The Signalmen's self-titled debut album was fine, slightly artsy guitar rock that sounded more than a little bit like Television in spots. Okay, it sounded a lot like Television, thanks to the dual guitar interplay of Steve Burton and Michael Brosco and Burton's Tom Verlaine-style strangled yelp of a voice. However, the Champaign-Urbana-based quartet goes a lot further toward establishing its own identity on that album's follow-up, 2001's punningly titled Falsetto Teeth. The key seems to be that, unlike on the first album, Burton and second singer/guitarist Mike Brosco co-wrote this entire album together instead of dividing songwriting responsibility down the middle. The results do a much better job of integrating the pair's somewhat divergent sensibilities. Brosco's straightforward pop leanings are skewed pleasantly by Burton's taste for the unique, and Burton's arty inaccessibility is hemmed in by Brosco's more grounded focus. Not only are the songs stronger this time around, but the less gimmicky production suits them better. The new wave clichés that occasionally damaged the first album are under control. Todd Fletcher of June and the Exit Wounds adds keyboards to several tracks, and his Rundgren-esque style smooths a lot of the jagged edges. Falsetto Teeth goes a long way toward establishing the Signalmen's own artistic identity.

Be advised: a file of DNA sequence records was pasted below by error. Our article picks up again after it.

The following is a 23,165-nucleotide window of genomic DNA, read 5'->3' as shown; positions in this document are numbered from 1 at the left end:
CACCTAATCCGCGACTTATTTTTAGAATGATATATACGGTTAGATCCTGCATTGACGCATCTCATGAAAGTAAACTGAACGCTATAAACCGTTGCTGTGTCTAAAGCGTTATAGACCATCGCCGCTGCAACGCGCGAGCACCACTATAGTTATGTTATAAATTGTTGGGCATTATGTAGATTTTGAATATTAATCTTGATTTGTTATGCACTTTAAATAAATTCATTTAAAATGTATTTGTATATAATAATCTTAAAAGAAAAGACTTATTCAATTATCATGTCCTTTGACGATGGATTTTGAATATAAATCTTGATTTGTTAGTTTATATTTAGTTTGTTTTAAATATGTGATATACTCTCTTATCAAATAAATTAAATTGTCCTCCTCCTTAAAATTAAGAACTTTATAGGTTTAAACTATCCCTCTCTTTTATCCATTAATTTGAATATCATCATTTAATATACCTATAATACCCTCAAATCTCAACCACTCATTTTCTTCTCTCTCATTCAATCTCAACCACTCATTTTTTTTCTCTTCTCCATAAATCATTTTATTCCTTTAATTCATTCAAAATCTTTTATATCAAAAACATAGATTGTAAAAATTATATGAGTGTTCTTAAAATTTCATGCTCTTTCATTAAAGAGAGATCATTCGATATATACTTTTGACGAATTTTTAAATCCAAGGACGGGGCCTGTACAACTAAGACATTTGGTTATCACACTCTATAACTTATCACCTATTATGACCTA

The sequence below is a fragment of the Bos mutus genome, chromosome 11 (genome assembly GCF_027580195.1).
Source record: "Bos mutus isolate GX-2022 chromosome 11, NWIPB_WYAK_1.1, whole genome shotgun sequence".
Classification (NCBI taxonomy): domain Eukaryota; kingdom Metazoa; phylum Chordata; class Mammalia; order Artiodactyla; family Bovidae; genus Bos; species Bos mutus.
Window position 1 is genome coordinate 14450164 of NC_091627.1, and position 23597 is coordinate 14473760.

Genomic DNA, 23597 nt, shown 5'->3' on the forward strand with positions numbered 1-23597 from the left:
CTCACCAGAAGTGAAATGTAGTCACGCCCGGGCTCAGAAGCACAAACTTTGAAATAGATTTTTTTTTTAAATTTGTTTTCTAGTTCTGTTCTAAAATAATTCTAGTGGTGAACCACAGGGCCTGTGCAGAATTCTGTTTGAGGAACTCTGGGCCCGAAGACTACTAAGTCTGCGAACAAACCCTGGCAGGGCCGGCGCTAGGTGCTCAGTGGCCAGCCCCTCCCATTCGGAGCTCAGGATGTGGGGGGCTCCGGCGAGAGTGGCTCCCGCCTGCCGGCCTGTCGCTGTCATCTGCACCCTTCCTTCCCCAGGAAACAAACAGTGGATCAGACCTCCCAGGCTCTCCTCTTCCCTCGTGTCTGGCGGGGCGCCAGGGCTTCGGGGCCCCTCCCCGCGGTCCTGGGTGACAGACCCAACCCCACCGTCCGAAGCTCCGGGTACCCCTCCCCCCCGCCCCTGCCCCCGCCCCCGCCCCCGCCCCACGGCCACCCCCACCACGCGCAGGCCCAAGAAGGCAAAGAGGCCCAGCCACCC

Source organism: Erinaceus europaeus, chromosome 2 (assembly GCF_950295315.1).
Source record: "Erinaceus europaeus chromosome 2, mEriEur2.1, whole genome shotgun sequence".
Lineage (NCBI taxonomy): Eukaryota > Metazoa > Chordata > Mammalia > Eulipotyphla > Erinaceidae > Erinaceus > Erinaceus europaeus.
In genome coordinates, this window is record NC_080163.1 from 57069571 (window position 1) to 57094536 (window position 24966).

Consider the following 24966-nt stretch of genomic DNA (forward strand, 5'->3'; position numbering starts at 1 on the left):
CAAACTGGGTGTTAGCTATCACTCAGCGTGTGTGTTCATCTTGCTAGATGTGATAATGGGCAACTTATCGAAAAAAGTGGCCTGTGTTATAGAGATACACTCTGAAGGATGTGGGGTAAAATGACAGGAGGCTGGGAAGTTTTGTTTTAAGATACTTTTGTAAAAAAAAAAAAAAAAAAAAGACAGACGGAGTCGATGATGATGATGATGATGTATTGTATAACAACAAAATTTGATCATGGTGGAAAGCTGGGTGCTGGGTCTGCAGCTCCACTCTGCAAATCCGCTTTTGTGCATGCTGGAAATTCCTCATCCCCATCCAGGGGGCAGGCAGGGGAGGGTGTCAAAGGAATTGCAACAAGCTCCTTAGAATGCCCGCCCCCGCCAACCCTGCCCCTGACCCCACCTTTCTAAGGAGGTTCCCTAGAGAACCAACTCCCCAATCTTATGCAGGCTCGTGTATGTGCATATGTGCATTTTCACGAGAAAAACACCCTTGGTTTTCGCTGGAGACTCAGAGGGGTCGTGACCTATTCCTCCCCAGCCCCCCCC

Falsetto Teeth Review
by Stewart Mason